VA AM Report: “Needle in a Haystack”

Title courtesy of Goop. Awesome case presented by the inimitable Michelle Matzko, with a case of legit spinal GOUT. Crazy.

Back pain in the clinic,

Big picture on back pain in the clinic plus some pearls: Acute low back pain is one of the most common reasons people seek medical care in the US, cough being the most common.

Table 2.

Red Flags for Serious Etiologies of Acute Low Back Pain (technically age>50 is one as well though very sensitive)

Possible etiology History findings Physical examination findings


Strong: Cancer metastatic to bone Intermediate: Unexplained weight loss

Weak: Vertebral tenderness, limited spine range of motion

Weak: Cancer, pain increased or unrelieved by rest

Cauda equina syndrome

Strong: Bladder or bowel incontinence, urinary retention, progressive motor or sensory loss

Strong: Major motor weakness or sensory deficit, loss of anal sphincter tone, saddle anesthesia

Weak: Limited spine range of motion


Strong: Significant trauma related to age*

Weak: Vertebral tenderness, limited spine range of motion

Intermediate: Prolonged use of steroids

Weak: Age older than 70 years, history of osteoporosis


Strong: Severe pain and lumbar spine surgery within the past year

Strong: Fever, urinary tract infection, wound in spine region

Intermediate: Intravenous drug use, immunosuppression, severe pain and distant lumbar spine surgery

Weak: Vertebral tenderness, limited spine range of motion

Weak: Pain increased or unrelieved by rest

note: Presence of one or two weak or intermediate red flags may warrant observation because few patients will be significantly harmed if diagnosis of a serious cause is delayed for four to six weeks. Presence of any strong red flag warrants more urgent workup and probable referral to a spine subspecialist.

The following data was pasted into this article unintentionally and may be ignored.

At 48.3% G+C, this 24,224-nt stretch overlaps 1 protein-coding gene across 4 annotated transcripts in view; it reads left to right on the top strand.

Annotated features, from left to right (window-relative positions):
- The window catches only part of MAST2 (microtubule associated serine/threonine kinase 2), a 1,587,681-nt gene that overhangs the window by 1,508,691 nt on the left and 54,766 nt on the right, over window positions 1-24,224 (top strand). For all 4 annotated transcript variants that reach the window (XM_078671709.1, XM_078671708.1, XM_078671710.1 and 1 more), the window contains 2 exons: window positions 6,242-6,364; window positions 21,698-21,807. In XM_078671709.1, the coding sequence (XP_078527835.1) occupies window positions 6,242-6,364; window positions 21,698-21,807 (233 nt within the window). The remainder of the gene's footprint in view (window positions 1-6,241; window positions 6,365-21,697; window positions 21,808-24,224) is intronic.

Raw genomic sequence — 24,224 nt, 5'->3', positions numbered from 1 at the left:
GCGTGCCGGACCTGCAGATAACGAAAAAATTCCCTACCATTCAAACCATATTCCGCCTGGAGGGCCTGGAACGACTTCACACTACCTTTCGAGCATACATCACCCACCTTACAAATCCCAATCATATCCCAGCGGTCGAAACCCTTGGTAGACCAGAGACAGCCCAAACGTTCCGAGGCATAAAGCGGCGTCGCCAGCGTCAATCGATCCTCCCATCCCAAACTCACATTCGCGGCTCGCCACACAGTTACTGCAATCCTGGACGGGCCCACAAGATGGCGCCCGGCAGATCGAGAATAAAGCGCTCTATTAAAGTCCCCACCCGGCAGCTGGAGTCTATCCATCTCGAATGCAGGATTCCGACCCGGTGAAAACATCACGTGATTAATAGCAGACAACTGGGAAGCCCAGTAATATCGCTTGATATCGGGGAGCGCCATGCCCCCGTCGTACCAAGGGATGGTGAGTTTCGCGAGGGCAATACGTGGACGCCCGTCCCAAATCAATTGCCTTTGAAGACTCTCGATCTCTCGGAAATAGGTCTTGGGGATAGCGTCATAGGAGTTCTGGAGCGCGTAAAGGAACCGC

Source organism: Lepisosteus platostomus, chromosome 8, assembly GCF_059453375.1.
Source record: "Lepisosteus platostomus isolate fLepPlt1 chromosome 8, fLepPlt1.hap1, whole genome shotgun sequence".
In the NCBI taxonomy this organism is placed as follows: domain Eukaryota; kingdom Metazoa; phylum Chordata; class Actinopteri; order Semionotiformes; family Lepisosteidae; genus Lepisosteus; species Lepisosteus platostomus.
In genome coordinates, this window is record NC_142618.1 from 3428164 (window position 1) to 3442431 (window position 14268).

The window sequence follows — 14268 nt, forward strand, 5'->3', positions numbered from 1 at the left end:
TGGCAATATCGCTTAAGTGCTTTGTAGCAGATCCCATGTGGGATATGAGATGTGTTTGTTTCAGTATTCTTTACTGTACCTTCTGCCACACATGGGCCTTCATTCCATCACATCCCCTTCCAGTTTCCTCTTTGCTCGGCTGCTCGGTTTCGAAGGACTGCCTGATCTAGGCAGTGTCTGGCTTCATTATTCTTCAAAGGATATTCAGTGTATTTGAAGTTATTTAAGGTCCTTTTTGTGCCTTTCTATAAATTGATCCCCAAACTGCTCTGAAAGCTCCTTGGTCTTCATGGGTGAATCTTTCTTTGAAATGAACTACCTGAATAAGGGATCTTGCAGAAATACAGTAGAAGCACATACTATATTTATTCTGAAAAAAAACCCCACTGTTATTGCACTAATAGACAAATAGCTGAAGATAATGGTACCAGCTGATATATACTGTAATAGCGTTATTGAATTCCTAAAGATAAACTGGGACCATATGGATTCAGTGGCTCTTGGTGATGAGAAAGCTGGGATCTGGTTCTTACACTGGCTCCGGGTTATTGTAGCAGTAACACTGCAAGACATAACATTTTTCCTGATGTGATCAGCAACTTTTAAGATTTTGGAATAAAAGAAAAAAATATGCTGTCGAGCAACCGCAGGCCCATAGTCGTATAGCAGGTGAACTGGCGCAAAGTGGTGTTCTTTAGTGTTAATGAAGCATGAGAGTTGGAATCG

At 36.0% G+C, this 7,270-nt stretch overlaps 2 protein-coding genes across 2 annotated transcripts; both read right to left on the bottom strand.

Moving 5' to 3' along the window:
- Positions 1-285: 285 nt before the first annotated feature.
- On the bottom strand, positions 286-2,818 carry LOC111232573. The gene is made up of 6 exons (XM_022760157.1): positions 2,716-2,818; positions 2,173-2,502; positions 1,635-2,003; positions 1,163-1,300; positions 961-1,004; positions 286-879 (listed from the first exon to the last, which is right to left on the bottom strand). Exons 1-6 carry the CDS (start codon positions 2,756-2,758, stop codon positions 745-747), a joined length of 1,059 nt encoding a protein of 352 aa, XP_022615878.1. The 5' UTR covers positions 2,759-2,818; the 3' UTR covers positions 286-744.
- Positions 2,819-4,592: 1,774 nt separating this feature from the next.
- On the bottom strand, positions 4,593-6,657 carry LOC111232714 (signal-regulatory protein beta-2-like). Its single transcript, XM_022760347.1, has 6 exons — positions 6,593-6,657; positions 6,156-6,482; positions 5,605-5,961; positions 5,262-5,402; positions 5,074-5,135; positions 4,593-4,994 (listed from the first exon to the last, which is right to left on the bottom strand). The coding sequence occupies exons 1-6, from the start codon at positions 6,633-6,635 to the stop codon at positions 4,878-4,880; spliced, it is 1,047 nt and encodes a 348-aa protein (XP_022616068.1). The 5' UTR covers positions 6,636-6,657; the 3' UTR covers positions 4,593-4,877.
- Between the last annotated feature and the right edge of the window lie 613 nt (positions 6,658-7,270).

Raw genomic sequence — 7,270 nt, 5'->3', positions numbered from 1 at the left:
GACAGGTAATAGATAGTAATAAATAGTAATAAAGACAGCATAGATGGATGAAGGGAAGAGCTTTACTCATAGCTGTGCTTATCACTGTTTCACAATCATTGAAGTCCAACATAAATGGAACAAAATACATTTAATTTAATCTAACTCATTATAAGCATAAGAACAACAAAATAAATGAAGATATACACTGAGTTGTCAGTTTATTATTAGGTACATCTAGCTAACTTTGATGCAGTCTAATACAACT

*ā€”Fall from a height or motor vehicle crash in a young patient, minor fall or heavy lifting in a patient with osteoporosis or possible osteoporosis.

Information from references 5, 6, and 8.

We all know the red flags, but what do you do if there are no red flags? Most back pain will resolve within six weeks with conservative management like activity modification (NOT BED REST), NSAIDS and Tylenol. For pain that has not resolved it is then reasonable to prescribe formal physical therapy, and again most back pain will resolve over the next 6-12 weeks.

Exam maneuvers: With an anterior disc herniation extension theoretically relieves the pressure on the disk and improves pain, whereas extension in any lumbar stenosis worsens compression of the nerve roots and thus symptoms. Bharat pointed out the “shopping cart sign” with lumbar stenosis, that slight forward flexion relieves the pain of lumbar stenosis as one would while pushing your shopping cart.

Spinal Gout: LT has seen three cases so you know, super common disease. It’s actually interesting, among pts w/ tophaceous gout and persistent symptoms/pain, one study found radiographic evidence of spinal gout to be 35%, though few of those patients actually had back pain. It can mimic metastatic disease or infection/epidural abscess, definitive diagnosis can often only be obtained through examination of surgical specimens and/or IR guided aspirate of the fluid around the spinal cord which will show no organisms and may contain crystals. Attached here is a case report goop co-authored in JHM about a similar case. jhm-2013-a-multifaceted-case


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